As AI advances, its use has become increasingly widespread. The technology has propelled technological leaps, such as advances in driverless car technology or the development of new medical treatments, and much more. AI has also allowed businesses to dramatically improve their operations. Among other things, it helps banks analyze data to make trading or lending decisions and allows businesses to more precisely target advertising. The technology is able to almost entirely automate some processes, such as customer service. The rapid expansion of AI offers immense societal and economic benefits. One 2023 study predicted that AI could add up to $4.4 trillion annually to the economy. AI also has military applications, such as improving autopilot and precision targeting. Militaries are also researching lethal autonomous weapons systems (LAWS) that could make the decision to shoot or launch a missile without human intervention. LAWS could increase military power without the cost of recruiting and training more soldiers. As the technology continues to develop, its uses will also become more varied and complex. Experts predict that AI could help produce strategies to address climate change, improve healthcare processes, or facilitate breakthroughs on new technologies such as nuclear fusion.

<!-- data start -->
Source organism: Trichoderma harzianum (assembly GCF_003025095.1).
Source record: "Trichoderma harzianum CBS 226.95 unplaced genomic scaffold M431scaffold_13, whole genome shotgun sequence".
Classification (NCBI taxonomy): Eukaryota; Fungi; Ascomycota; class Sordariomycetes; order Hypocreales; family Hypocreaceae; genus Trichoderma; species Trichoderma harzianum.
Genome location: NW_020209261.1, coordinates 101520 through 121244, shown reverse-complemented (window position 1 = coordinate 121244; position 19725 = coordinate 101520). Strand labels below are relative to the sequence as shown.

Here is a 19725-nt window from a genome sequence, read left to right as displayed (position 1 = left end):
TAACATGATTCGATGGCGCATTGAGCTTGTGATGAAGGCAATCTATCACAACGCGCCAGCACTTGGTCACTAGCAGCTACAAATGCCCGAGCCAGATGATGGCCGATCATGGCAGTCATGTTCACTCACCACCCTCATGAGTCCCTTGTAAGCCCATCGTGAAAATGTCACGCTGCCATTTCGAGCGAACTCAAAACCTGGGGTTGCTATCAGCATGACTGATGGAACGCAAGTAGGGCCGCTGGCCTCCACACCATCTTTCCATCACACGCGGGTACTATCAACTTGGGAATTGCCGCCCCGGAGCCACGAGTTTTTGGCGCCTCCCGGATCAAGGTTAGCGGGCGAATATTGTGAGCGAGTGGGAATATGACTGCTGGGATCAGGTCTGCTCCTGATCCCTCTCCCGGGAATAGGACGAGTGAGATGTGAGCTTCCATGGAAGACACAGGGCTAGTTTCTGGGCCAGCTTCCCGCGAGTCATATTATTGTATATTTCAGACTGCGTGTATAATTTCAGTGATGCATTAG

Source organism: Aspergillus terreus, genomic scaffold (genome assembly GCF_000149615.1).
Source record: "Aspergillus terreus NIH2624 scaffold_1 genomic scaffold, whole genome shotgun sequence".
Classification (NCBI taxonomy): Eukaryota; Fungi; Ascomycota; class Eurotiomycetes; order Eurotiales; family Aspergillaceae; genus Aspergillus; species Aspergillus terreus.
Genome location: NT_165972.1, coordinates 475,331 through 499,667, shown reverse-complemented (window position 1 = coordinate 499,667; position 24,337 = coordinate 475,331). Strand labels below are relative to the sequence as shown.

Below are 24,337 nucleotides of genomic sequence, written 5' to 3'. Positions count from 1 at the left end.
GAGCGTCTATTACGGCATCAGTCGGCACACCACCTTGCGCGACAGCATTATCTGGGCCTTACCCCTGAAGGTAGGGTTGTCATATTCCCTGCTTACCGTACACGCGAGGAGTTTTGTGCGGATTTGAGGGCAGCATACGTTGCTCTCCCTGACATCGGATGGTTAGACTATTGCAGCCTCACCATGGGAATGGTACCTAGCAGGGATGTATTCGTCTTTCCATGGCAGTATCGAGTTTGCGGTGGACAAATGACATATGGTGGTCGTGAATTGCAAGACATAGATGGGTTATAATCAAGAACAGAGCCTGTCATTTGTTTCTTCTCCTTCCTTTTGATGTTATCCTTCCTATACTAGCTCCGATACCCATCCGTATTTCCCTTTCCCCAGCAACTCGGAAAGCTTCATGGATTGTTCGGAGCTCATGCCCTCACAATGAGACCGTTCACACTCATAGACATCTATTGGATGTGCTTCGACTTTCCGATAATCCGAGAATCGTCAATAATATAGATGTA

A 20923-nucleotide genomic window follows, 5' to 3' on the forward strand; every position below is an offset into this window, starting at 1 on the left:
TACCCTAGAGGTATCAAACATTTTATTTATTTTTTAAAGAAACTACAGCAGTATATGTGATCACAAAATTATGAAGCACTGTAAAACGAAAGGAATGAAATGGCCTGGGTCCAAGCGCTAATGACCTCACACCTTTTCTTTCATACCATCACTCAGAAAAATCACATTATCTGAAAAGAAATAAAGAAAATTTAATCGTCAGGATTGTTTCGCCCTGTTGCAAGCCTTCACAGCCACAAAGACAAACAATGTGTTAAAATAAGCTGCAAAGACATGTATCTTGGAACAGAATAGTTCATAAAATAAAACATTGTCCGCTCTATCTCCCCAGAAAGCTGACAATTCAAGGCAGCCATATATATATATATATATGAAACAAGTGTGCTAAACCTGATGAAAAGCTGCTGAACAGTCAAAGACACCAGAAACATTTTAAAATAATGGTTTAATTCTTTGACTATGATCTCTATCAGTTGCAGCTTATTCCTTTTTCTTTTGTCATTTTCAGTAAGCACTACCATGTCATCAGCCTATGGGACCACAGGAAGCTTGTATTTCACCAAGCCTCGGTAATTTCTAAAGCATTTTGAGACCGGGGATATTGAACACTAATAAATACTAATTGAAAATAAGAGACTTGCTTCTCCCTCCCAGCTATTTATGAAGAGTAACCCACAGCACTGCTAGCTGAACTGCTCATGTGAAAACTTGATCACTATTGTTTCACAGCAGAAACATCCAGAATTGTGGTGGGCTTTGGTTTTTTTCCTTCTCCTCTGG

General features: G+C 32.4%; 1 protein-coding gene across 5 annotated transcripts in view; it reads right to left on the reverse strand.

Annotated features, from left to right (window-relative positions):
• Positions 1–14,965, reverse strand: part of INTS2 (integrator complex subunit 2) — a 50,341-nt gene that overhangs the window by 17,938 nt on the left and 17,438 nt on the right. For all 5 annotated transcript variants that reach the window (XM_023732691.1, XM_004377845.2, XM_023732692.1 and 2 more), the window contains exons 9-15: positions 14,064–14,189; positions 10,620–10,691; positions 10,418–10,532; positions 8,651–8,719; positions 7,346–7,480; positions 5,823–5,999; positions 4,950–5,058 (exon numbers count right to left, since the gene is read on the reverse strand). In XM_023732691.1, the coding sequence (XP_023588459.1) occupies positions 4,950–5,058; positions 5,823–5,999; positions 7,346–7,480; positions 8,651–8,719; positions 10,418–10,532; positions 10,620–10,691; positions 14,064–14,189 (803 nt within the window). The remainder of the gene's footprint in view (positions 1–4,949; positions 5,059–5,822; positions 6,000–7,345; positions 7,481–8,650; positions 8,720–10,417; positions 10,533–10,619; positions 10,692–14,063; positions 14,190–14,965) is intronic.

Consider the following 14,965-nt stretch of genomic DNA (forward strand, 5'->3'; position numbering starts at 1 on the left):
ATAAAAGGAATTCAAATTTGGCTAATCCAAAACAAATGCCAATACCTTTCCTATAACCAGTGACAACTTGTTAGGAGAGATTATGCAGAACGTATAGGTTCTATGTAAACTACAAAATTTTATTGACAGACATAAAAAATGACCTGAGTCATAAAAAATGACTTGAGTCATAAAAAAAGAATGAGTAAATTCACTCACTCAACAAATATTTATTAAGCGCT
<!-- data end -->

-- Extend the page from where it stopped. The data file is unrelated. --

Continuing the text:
The risks posed by AI are nearly as similarly expansive. While boosting economic growth overall, the technology could disrupt industries and alter or replace jobs. AI also threatens to influence and alter politics and society beyond its impacts on industry. For example, it has helped facilitate increasingly sophisticated misinformation campaigns, and enabled repressive governments to better crack down on dissent. In Iran, for instance, the government has used AI facial recognition and web-tracking tools to suppress protests for democracy and women’s rights. In the military arena, critics warn about the ethics of employing LAWS, as they take the decision to kill out of human hands. AI models can also perpetuate socioeconomic and racial biases. The use of AI could have far-reaching consequences for hiring, law enforcement, healthcare, financial decision-making, and more. Experts have also warned that AI poses national security risks. Governments, criminal organizations, and terrorist groups could use AI tools at relatively low cost to compromise classified information or financial systems, and even assist in the creation of weapons of mass destruction. For many observers, these risks underscore the urgent need for the technology to be carefully regulated.